• 28d. [Save time by skipping important steps], CUTCORNERS
  • 21d. [“Was that clear?”], ANYQUESTIONS
  • 23d. [Pop of color in a suit jacket], POCKETSQUARE
  • 31d. [Times of year when tourists aren’t visiting], OFFSEASONS

A bit of a mixed bag with the themer set but they come together with the fun theme. Be sure not to CUTCORNERS with this puzzle. Hopefully you don’t have ANY QUESTIONS. I don’t see enough wearing of a POCKETSQUARE, I suppose not that I ever really did. OFFSEASONS stuck out the most for me and I needed crossings for that one. With the theme, we then get: FOUR CORNERS, FOUR QUESTIONS, FOUR SQUARE, and FOUR SEASONS. h/t to Sally for pointing out the theme for today!


Stumpers: NADIR (new to me, needed crossings), PISA (just didn’t come to mind—only “Roma” or “Rome”), and TSERIES (new to me, clearly one to check out!)

Despite the amazing grid design and smooth overall flow, I got tripped up in just a few keys spots in the NW, E, and S sections that took me extra time to slowly break into those areas and get enough crossings to complete the puzzle. There was just enough that I didn’t know that hindered me today, so I found it more challenging than most, though given a different knowledge base, perhaps some of you had an easier time. Lovely puzzle though with great entries and cluing!

4.0 stars


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13 Responses to Thursday, December 28, 2023

  1. Eric H. says:

    NYT: Borrowing from a comment on Wordplay regarding VIRTU:

    The term that best captures Machiavelli’s vision of skill that must be learned in order to engage successfully in power politics is virtù. While the Italian word would normally be translated into English as “virtue”, and would ordinarily convey the conventional connotation of moral goodness, Machiavelli obviously means something very different when he refers to the virtù of the prince. In particular, Machiavelli employs the concept of virtù to refer to the range of personal qualities that the prince will find it necessary to acquire in order to “maintain his state” and to “achieve great things”, the two standard markers of power for him. This makes it brutally clear there can be no equivalence between the conventional virtues and Machiavellian virtù.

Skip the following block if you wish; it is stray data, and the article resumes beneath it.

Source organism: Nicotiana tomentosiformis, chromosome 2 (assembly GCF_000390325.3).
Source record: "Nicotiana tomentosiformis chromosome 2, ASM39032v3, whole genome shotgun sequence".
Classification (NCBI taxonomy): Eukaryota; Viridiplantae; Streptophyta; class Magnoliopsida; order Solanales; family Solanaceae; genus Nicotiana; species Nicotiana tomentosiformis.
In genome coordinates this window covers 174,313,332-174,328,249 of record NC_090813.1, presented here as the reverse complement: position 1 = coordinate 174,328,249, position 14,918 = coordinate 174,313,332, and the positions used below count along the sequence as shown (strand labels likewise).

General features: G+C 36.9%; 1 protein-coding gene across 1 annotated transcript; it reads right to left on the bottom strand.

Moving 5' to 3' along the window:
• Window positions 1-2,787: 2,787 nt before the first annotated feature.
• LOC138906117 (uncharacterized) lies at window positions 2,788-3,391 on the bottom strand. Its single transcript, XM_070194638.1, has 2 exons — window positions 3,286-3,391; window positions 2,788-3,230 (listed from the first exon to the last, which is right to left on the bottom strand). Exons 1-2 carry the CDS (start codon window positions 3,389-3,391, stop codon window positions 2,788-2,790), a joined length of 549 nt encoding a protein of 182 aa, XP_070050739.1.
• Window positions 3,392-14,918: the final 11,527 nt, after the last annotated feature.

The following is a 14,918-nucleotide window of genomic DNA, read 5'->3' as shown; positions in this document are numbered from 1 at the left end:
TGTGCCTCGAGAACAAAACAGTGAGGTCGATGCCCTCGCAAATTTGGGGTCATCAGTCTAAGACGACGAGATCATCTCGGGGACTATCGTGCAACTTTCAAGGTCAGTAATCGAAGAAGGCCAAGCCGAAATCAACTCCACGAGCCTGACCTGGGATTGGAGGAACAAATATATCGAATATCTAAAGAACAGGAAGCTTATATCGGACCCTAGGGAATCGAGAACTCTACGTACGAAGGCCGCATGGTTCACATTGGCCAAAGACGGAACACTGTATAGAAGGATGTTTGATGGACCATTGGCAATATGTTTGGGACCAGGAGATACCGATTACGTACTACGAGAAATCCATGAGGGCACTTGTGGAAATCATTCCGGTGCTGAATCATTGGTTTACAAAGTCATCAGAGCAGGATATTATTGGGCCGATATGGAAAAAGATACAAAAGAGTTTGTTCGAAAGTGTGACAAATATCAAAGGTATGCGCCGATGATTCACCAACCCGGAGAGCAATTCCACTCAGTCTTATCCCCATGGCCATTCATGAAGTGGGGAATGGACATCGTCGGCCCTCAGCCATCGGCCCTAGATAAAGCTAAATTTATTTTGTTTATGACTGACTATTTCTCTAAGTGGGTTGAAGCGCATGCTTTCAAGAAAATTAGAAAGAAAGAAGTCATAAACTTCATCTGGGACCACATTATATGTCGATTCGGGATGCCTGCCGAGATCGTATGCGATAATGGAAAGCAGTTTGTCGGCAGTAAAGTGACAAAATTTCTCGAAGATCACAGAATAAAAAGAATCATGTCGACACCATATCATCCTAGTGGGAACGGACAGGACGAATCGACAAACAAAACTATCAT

Fun puzzle, if lacking the trickery we’ve come to expect from a Thursday puzzle.

    • huda says:

      Thank you for the post and the link, which is a very interesting summary of the various views of Michiavelli.
      I see him as thinking mostly about how we gain some sense of control over an unpredictable world–something I think about as a neuroscientist studying stress biology.
      re the puzzle: VIRTU was such an original entry and worth the price of admission.
      And thanks to ZDL for an entertaining review.

  2. anon says:


    Is this a partial so bad that it comes back to good?

    • JohnH says:

      Funny! It did mar a very easy puzzle.

      So NYT felt like a Wednesday? Sorry, I failed that quiz. I eventually completed the puzzle recognizing way too little of it. I’m not even sure how I got there, other than that it took a long time.

  3. John+F.+Ervin says:

    I thought the “wave setting” clue referred to a pop concert audience movement or at a baseball game.

  4. Dallas says:

    I had the same issues in the NE corner; I had I SEE and STOP instead of I SAW and HALT… all came together in the end.

  5. dh says:

    BEQ – this always appears on the “reviewed” list, but I don’t ever see a review – is it me?
    I’m confused by 10-d; the clue is “Complete”, and I had “All” until it didn’t fit with any of the crossings. Can someone point out to me how “AWE” means “COMPLETE”?